FCC International 214 Licensure

The most common question asked by a communication provider is whether an FCC 214 (a 214 license) is required by the Federal Communications Commission. The answer entirely depends on the service you provide. It’s often a misconception that the technology that you use, such as VoIP, changes the nature of the service you provide. This is incorrect. There are two essential elements to determining whether or not you must seek an FCC 214 license for your company. First is whether your company’s services will be offered to the public – consumers. Second is whether your company be providing international services. If both are true, then yes, a 214 license must be sought before you offer services within the United States. 47 U.S.C. § 214 requires all providers of international long distance telecommunication services that provide their services to the general public for profit must have the prior approval (license) from the Federal Communication Commission (FCC) before beginning operations.

The requirement to seek authority pursuant to 47 U.S.C. § 214 before providing international long distance telecommunications service is absolute. The law prohibits any sale and provision of any international service before FCC approval. This requirement is not only limited to upstart companies, but also to the assignment, transfer or merger of telecommunication carriers by other carriers or companies. This means that even if a company has an FCC 214 authority and you acquire it, you must be approved to take over the operations under the license before you can operate it. This applies to small sized companies as well as large organizations.

Aside from the requirements of the law, many established U.S. carriers will not do business with an international telecommunication provider unless they have obtained an FCC 214 and FCC 499-A filer ID first. This is particularly true for U.S. based resellers and other providers who may resell but are not exclusively reselling within the U.S. and may have some retail operations or applications for their services. This is also true for foreign owned resellers. U.S. carriers may wish that the company is firmly within the U.S. as a telecommunications carrier before they do business and pass traffic.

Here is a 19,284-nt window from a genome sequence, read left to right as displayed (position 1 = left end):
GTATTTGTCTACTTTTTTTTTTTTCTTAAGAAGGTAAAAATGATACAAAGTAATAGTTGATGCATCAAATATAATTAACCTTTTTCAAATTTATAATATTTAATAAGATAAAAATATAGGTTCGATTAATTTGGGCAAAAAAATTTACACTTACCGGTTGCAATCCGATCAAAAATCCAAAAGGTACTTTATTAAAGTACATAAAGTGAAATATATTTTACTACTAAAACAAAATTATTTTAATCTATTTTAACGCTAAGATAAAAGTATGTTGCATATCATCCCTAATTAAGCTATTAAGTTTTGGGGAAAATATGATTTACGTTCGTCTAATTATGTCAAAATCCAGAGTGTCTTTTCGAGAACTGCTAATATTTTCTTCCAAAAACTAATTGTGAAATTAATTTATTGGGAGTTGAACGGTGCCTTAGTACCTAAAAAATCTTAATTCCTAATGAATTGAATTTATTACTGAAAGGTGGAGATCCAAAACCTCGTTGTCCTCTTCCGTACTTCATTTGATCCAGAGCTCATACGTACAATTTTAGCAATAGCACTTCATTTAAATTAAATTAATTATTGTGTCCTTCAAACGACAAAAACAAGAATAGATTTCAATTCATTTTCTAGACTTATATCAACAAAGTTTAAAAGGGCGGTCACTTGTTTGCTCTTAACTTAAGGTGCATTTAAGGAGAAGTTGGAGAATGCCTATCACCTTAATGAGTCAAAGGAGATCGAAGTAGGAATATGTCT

FCC 214 Special Temporary Authority Applications

There are times that client approach us seeking an FCC 214 license, however, the reality is that they are already operating. These are delicate situations. The FCC has the power to deny an applicant or fine an applicant if they are operating without prior Section 214 authority granted by the Commission. Fines by the FCC for operating international telecommunications carriers without authority begin at $100,000.00 USD. In such situations, a special and temporary authority (STA), to cover the interim of obtaining the full license, may be necessary. This said, it must be remembered that the key words are SPECIAIL and TEMPORARY. Mere negligence of an owner or management is not a special event. Similarly, the FCC may only grant the license for a specific period of time, for example six (6) months with the requirement to extend the authority by another application explaining the need. An STA is merely a gap stop cover for a limited time, and, does not substitute for a full grant of authority by the FCC. However, they are sometime necessary when errors and omissions have been made by the company and an FCC 214 has not been obtained before service begins. If you believe that you may need an STA before applying for an FCC 214 license, please inform us in consultation so that we may explore options.

The FCC 214 application process

All applications for FCC 214 licenses are electronically filed or processed with a formal Petition or supplemental information attachments. Our firm uses formal Petitions for all our clients because the eventual license record will be public and will be publicly accessible information on your company. For companies that are owed by U.S. citizens, the application process is streamlined, meaning the applications are generally placed on an expedited (or fast-track) docket process for approval. The streamlined process generally takes 31 days from application submission being placed on the FCC Public Notice. FCC 214 applicants who are foreign owned by more than 5% by non-U.s. parties or wireless carriers that more than 25% indirect ownership is held by foreign (non-U.S. parties) are tracked differently within the FCC and are not streamlined under their Rules.

The FCC 214 application filing fees

The FCC charges a filing fee about $1,200.00 USD (payable directly to the FCC) to process any FCC 214 application, including assignment and transfers. Updates to contact information, Pro Forma Transfers for purposes of restructure by the same approved owners, and surrenders of FCC 214 licenses are not charged a filing fee. All filing fees are paid directly by the applicants to link the application filing to the applicant, and, generally show proof of the individual application should there be question by the FCC as to date or in the event that an internal error occurs and the application is not placed on Public Notice by the FCC in a timely manner.

Problems delaying or complicating the FCC 214 Application